While Morocco is more developed, and some might say ‘Posh Corps’, that means the volunteers have a whole new set of problems to deal with during their service: doing development work in a pretty well-developed country, and also attempting to have a ‘typical peace corps experience’ while also having amenities such as wifi, electricity, and running water. Many volunteers I spoke with said they love having electricity and access to internet, but it also distracts them from work and becoming integrated, which is hard enough for many females. While I look at their experience in complete envy of all they have and by the fact that they live in such a beautiful and diverse country, they look at my experience and say that they wish their experience was more ‘typical’ by living in a small village with no amenities. I guess the grass is always greener…

When not in doctors offices waiting for my next consult, I got in a fair bit of sightseeing and food tasting. Man oh man, I have been starved and deprived for far too long in Cameroon. Right before I left for Morocco, all that there was to eat in Ngatt was corn couscous (a big blob of mashed and balled corn, mind you), oil for a sauce, and weird bottom-feeder fish occasionally. I don’t know about you, but that is not my definition of healthy or delicious. And while Yaoundé has some international food options (Pizza, Chinese, Lebanese), the pickings are slim.  Rabat, on the other hand, has every international cuisine known to Earth (Thai, Syrian, Lebanese, Chinese, Japanese, French, Italian, etc), not to mention an overabundance of all fresh produce. Fresh-squeezed juice bars are on nearly ever street and there are fruit and yogurt stands for crying out loud!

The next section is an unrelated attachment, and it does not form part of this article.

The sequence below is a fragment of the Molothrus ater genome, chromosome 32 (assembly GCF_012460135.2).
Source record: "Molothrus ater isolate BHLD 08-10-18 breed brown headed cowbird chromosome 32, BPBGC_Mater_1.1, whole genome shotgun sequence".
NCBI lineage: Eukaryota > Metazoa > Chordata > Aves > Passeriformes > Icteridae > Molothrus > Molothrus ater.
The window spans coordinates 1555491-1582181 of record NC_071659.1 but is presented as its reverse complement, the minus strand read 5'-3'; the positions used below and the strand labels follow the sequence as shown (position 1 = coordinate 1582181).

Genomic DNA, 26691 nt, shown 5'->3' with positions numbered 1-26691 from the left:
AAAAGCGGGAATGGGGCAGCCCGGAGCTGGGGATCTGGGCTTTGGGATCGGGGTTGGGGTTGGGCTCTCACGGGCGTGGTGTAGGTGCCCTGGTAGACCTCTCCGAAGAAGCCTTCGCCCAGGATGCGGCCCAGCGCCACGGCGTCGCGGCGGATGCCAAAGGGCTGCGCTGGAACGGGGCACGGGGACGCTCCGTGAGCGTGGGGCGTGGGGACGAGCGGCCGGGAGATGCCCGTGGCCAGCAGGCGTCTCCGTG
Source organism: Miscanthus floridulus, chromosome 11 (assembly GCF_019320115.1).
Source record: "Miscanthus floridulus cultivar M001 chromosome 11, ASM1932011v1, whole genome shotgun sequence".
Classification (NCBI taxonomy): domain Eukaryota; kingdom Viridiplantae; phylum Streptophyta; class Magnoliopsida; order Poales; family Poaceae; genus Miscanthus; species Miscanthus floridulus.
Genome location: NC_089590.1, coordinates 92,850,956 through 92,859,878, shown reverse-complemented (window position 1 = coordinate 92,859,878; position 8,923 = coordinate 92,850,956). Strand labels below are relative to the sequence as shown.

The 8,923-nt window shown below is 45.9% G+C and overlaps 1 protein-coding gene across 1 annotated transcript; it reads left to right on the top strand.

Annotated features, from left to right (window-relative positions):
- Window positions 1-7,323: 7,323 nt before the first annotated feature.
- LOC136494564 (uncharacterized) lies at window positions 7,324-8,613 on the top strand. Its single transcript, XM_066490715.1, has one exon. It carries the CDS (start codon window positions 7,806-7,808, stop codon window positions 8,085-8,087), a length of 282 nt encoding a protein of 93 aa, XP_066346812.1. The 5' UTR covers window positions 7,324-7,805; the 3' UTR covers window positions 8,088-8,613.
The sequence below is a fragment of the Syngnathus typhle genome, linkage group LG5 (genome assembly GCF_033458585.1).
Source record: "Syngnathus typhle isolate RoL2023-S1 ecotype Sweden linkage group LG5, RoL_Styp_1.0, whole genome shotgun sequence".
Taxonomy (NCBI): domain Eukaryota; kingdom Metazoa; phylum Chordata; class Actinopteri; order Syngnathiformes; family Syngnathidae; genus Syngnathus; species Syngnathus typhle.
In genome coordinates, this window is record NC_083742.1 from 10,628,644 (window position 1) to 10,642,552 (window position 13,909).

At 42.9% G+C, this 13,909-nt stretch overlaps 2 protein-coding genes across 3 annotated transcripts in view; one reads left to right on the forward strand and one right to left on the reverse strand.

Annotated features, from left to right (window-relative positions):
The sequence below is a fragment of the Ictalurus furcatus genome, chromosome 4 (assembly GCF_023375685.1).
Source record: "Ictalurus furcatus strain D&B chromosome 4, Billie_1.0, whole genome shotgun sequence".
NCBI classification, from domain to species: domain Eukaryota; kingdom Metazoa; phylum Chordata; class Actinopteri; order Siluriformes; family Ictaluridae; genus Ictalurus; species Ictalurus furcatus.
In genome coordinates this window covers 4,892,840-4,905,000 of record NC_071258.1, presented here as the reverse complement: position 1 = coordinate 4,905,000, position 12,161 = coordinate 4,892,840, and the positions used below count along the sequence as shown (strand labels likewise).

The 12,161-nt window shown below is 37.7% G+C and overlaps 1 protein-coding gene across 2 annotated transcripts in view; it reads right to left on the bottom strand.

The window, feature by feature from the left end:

And as a former barista, I believe good quality coffee and tea are necessary for a properly functioning body, and besides chai, Cameroon offers little decent coffee or tea. In Rabat, however, cafés line every street and men (and some women) sit, sipping their mint tea, sage tea, or espresso while reading the newspaper and watching people pass by. I’ve been heavily caffeinated ever since my arrival, and I’ve enjoyed every last sugary sip of the mint tea, or whip cream topped cappuccino, almond/date/avocado smoothie, or strawberry orange juice. That will all be hard to give up to Cameroon.

Rabat’s café culture is not the only thing that is reminiscent of Europe. In fact, one of the things I appreciate and love most about Rabat is that it is a wonderful mélange of European, (North) African, and Middle Eastern. The European influence is strong, evident in the ubiquitous cafes, large plazzas, creperies, and large boulevards and tiny winding side streets. Moroccan Arabic (Darija), the smells of the spice markets, the plentiful date vendors, and the daily call to prayers are some of the many reminders that you are indeed in the Islamic world. And a venture outside at night reminds you that yes, you are still in Africa, as the Senegalese and Malian street vendors come out selling their pagne, masks, phones, and other knickknacks. Turkey is often cited as being the crossroads of the East and West, but I think Morocco is the under-appreciated intersection between the East, West, and South. It’s an interested and beautiful mélange of cultures.